Employers Named by Government for failing to Pay Minimum Wage

Government Names and Shames Employers that failed to pay Minimum Wage

On 8 June 2014 the government named 25 employers who had failed to pay their employees the National Minimum Wage.

Under new rules from October 2013 the government can now publish the names of employers who have been found not to have paid their employees the National Minimum Wage.

Business Minister Jenny Willott said:

Paying less than the minimum wage is not only wrong, it’s illegal. If employers break the law they need to know that they will face tough consequences.

“Any worker who is entitled to the minimum wage should receive it. If anyone suspects they are not being paid the wage they are legally entitled to they should call the Pay and Work Rights helpline on 0800 917 2368.”

The government plans to bring in new rules in the next parliamentary session so that employers can also be given penalties of up to £20,000 for each individual worker they have underpaid, rather than the maximum penalty applying to each employer. This will mean if an employer underpays 10 workers, they could face penalties of up to £200,000.

Employers must be aware of the current rates for the National Minimum Wage and keep up to date as they change. The government has announced the following rates will come into effect on 1 October 2014:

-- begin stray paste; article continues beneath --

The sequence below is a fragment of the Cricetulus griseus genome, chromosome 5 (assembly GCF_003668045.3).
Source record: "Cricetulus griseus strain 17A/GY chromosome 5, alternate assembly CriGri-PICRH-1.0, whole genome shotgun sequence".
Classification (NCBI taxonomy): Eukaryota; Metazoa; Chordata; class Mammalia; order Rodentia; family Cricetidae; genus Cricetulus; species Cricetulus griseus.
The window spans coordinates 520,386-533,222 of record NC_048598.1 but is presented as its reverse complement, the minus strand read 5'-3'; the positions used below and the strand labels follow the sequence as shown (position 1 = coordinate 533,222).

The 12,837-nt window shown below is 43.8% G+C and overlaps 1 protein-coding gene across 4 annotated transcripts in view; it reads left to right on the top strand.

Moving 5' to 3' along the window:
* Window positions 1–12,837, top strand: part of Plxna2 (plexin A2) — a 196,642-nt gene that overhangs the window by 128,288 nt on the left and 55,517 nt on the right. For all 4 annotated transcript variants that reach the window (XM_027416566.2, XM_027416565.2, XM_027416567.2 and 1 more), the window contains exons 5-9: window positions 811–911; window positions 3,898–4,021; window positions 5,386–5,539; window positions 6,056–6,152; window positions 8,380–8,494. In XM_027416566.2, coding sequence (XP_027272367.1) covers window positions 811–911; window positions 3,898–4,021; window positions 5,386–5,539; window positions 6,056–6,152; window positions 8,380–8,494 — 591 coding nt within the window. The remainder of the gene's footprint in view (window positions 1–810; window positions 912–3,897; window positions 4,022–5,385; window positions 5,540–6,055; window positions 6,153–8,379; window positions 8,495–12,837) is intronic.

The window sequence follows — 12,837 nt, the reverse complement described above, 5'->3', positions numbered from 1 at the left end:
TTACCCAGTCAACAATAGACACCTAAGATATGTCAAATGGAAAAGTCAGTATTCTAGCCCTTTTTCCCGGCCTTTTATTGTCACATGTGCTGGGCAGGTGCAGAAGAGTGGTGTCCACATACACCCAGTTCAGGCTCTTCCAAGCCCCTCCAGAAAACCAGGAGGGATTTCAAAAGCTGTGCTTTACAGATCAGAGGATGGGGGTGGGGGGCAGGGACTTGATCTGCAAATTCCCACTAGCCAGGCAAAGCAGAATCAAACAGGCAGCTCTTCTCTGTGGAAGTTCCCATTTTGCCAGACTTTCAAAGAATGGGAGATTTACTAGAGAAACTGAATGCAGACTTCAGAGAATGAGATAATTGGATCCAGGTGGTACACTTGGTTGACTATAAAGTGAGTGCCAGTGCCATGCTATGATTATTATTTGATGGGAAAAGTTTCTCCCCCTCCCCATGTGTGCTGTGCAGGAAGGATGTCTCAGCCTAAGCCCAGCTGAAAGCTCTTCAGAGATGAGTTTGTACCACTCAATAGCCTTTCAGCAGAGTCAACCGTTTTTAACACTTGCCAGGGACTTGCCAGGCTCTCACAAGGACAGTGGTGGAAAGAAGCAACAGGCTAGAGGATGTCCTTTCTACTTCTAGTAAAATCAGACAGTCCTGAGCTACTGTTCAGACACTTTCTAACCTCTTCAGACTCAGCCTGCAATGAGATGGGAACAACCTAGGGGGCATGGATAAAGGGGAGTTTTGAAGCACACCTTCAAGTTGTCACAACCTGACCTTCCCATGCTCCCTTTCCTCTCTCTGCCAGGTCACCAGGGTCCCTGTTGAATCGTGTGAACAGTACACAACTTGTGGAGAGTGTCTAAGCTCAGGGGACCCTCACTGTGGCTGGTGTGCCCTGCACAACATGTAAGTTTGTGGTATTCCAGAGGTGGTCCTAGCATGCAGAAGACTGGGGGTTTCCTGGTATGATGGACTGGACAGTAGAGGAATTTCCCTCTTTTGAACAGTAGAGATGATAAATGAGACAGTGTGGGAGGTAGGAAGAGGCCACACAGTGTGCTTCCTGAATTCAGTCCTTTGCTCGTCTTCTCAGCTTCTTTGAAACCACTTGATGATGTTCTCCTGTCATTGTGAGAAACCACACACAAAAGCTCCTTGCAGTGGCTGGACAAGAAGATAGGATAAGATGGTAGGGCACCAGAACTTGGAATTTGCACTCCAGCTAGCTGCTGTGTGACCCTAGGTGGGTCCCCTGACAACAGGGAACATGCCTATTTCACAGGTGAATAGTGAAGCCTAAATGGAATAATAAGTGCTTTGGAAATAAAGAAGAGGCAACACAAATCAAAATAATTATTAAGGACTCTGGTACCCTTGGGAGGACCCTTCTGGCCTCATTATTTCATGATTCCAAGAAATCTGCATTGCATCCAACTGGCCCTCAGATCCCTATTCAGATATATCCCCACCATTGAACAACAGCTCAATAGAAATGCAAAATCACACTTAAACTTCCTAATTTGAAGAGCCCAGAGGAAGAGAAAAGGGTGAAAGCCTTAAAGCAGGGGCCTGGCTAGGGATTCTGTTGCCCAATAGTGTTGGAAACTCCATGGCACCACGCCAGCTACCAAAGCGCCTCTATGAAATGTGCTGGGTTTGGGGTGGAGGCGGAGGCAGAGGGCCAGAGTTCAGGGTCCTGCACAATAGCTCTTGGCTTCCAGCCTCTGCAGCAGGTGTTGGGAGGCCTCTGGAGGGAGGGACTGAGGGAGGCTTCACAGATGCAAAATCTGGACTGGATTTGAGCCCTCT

• a 19p (3%) increase in the adult rate (from £6.31 to £6.50 per hour)
  • a 10p (2%) increase in the rate for 18-20 year olds (from £5.03 to £5.13 per hour)
  • a 7p (2%) increase in the rate for 16-17 year olds (from £3.72 to £3.79 per hour)
  • a 5p (2%) increase in the rate for apprentices (from £2.68 to £2.73 per hour)

There has been criticism about the government’s actions as the 25 businesses that they have named are said to amount to less than 1% of the problem. Apparently HMRC say that over £4.6 million is owed in arrears to people paid less than the minimum wage. This includes an unnamed Premier League Football club that owed more than £27,500 to 3000 of its employees.

The Low Pay Commission has said that it believes that there has been a “sharp decline” in compliance with the National Minimum Wage in the past two years and that the social care sector is one of the worst offenders.

A list of the named business can be found at:


Paul Whitfield can be contacted on 0161 2831276 or paulw@foxwhitfild.com


Employment Law Solicitors – Head Office based in Manchester with offices located throughout the United Kingdom.